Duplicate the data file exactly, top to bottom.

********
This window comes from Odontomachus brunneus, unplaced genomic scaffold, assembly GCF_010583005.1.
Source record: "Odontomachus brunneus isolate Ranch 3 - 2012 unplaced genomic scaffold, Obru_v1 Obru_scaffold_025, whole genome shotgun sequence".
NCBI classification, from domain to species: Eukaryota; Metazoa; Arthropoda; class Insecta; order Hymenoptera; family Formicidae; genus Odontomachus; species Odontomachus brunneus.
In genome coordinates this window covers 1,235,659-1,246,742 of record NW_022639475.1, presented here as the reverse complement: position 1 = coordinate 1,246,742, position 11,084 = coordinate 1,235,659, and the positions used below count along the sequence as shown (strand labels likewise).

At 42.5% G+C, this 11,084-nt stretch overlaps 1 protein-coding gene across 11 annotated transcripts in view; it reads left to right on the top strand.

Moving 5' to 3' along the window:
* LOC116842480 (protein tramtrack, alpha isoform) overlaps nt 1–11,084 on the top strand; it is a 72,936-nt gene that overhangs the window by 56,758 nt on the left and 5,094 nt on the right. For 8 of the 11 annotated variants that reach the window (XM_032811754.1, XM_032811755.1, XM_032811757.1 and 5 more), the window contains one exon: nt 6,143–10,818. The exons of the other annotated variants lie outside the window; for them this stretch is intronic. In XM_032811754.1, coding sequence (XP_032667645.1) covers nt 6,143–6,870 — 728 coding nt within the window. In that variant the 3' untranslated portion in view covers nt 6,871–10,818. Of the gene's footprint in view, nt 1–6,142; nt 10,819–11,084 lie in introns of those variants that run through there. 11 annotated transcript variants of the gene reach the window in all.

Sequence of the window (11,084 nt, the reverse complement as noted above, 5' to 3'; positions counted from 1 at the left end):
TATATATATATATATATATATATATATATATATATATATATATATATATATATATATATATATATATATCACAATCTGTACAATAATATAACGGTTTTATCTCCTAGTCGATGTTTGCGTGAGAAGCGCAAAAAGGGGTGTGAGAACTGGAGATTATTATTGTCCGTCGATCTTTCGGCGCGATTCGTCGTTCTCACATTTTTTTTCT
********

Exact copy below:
This window comes from Odontomachus brunneus, unplaced genomic scaffold, assembly GCF_010583005.1.
Source record: "Odontomachus brunneus isolate Ranch 3 - 2012 unplaced genomic scaffold, Obru_v1 Obru_scaffold_025, whole genome shotgun sequence".
NCBI classification, from domain to species: Eukaryota; Metazoa; Arthropoda; class Insecta; order Hymenoptera; family Formicidae; genus Odontomachus; species Odontomachus brunneus.
In genome coordinates this window covers 1,235,659-1,246,742 of record NW_022639475.1, presented here as the reverse complement: position 1 = coordinate 1,246,742, position 11,084 = coordinate 1,235,659, and the positions used below count along the sequence as shown (strand labels likewise).

At 42.5% G+C, this 11,084-nt stretch overlaps 1 protein-coding gene across 11 annotated transcripts in view; it reads left to right on the top strand.

Moving 5' to 3' along the window:
* LOC116842480 (protein tramtrack, alpha isoform) overlaps nt 1–11,084 on the top strand; it is a 72,936-nt gene that overhangs the window by 56,758 nt on the left and 5,094 nt on the right. For 8 of the 11 annotated variants that reach the window (XM_032811754.1, XM_032811755.1, XM_032811757.1 and 5 more), the window contains one exon: nt 6,143–10,818. The exons of the other annotated variants lie outside the window; for them this stretch is intronic. In XM_032811754.1, coding sequence (XP_032667645.1) covers nt 6,143–6,870 — 728 coding nt within the window. In that variant the 3' untranslated portion in view covers nt 6,871–10,818. Of the gene's footprint in view, nt 1–6,142; nt 10,819–11,084 lie in introns of those variants that run through there. 11 annotated transcript variants of the gene reach the window in all.

Sequence of the window (11,084 nt, the reverse complement as noted above, 5' to 3'; positions counted from 1 at the left end):
TATATATATATATATATATATATATATATATATATATATATATATATATATATATATATATATATATATCACAATCTGTACAATAATATAACGGTTTTATCTCCTAGTCGATGTTTGCGTGAGAAGCGCAAAAAGGGGTGTGAGAACTGGAGATTATTATTGTCCGTCGATCTTTCGGCGCGATTCGTCGTTCTCACATTTTTTTTCT